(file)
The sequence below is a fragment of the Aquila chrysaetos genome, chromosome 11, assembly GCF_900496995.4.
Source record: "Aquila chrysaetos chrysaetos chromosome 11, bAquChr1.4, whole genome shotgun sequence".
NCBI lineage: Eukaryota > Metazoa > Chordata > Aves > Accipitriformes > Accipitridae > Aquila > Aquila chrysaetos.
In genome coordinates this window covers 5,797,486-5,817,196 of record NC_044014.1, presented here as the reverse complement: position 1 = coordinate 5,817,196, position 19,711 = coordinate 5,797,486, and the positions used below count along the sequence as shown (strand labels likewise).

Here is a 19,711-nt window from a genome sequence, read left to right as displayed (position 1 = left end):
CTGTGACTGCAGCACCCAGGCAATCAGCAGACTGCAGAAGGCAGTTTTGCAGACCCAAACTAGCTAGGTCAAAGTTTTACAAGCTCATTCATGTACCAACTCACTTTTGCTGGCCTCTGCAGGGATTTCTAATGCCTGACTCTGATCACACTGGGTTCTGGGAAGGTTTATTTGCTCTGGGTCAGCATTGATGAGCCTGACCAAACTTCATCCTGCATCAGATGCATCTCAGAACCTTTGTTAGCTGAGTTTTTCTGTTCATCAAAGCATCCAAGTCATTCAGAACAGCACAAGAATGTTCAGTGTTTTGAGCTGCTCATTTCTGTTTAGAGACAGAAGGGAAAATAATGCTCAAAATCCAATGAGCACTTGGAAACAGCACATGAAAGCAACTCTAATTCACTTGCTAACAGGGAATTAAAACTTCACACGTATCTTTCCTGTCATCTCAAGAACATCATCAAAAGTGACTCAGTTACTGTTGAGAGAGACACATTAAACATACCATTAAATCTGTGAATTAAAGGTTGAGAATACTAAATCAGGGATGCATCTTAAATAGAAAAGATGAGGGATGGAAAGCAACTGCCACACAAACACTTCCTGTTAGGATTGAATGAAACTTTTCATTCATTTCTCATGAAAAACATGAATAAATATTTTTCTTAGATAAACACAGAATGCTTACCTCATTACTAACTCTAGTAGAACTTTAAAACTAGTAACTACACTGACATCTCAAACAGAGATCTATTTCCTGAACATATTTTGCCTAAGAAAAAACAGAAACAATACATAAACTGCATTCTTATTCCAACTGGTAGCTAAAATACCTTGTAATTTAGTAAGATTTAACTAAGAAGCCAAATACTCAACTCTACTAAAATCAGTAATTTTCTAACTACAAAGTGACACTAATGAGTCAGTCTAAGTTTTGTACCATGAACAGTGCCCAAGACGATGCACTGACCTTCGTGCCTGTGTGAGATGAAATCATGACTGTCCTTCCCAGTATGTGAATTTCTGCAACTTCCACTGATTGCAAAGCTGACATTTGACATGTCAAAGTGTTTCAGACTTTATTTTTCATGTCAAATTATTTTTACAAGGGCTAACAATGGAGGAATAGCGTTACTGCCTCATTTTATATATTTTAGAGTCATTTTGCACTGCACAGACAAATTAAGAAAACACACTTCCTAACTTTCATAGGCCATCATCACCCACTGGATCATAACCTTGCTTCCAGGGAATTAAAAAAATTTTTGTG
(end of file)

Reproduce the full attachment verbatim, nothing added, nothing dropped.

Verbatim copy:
The sequence below is a fragment of the Aquila chrysaetos genome, chromosome 11, assembly GCF_900496995.4.
Source record: "Aquila chrysaetos chrysaetos chromosome 11, bAquChr1.4, whole genome shotgun sequence".
NCBI lineage: Eukaryota > Metazoa > Chordata > Aves > Accipitriformes > Accipitridae > Aquila > Aquila chrysaetos.
In genome coordinates this window covers 5,797,486-5,817,196 of record NC_044014.1, presented here as the reverse complement: position 1 = coordinate 5,817,196, position 19,711 = coordinate 5,797,486, and the positions used below count along the sequence as shown (strand labels likewise).

Here is a 19,711-nt window from a genome sequence, read left to right as displayed (position 1 = left end):
CTGTGACTGCAGCACCCAGGCAATCAGCAGACTGCAGAAGGCAGTTTTGCAGACCCAAACTAGCTAGGTCAAAGTTTTACAAGCTCATTCATGTACCAACTCACTTTTGCTGGCCTCTGCAGGGATTTCTAATGCCTGACTCTGATCACACTGGGTTCTGGGAAGGTTTATTTGCTCTGGGTCAGCATTGATGAGCCTGACCAAACTTCATCCTGCATCAGATGCATCTCAGAACCTTTGTTAGCTGAGTTTTTCTGTTCATCAAAGCATCCAAGTCATTCAGAACAGCACAAGAATGTTCAGTGTTTTGAGCTGCTCATTTCTGTTTAGAGACAGAAGGGAAAATAATGCTCAAAATCCAATGAGCACTTGGAAACAGCACATGAAAGCAACTCTAATTCACTTGCTAACAGGGAATTAAAACTTCACACGTATCTTTCCTGTCATCTCAAGAACATCATCAAAAGTGACTCAGTTACTGTTGAGAGAGACACATTAAACATACCATTAAATCTGTGAATTAAAGGTTGAGAATACTAAATCAGGGATGCATCTTAAATAGAAAAGATGAGGGATGGAAAGCAACTGCCACACAAACACTTCCTGTTAGGATTGAATGAAACTTTTCATTCATTTCTCATGAAAAACATGAATAAATATTTTTCTTAGATAAACACAGAATGCTTACCTCATTACTAACTCTAGTAGAACTTTAAAACTAGTAACTACACTGACATCTCAAACAGAGATCTATTTCCTGAACATATTTTGCCTAAGAAAAAACAGAAACAATACATAAACTGCATTCTTATTCCAACTGGTAGCTAAAATACCTTGTAATTTAGTAAGATTTAACTAAGAAGCCAAATACTCAACTCTACTAAAATCAGTAATTTTCTAACTACAAAGTGACACTAATGAGTCAGTCTAAGTTTTGTACCATGAACAGTGCCCAAGACGATGCACTGACCTTCGTGCCTGTGTGAGATGAAATCATGACTGTCCTTCCCAGTATGTGAATTTCTGCAACTTCCACTGATTGCAAAGCTGACATTTGACATGTCAAAGTGTTTCAGACTTTATTTTTCATGTCAAATTATTTTTACAAGGGCTAACAATGGAGGAATAGCGTTACTGCCTCATTTTATATATTTTAGAGTCATTTTGCACTGCACAGACAAATTAAGAAAACACACTTCCTAACTTTCATAGGCCATCATCACCCACTGGATCATAACCTTGCTTCCAGGGAATTAAAAAAATTTTTGTG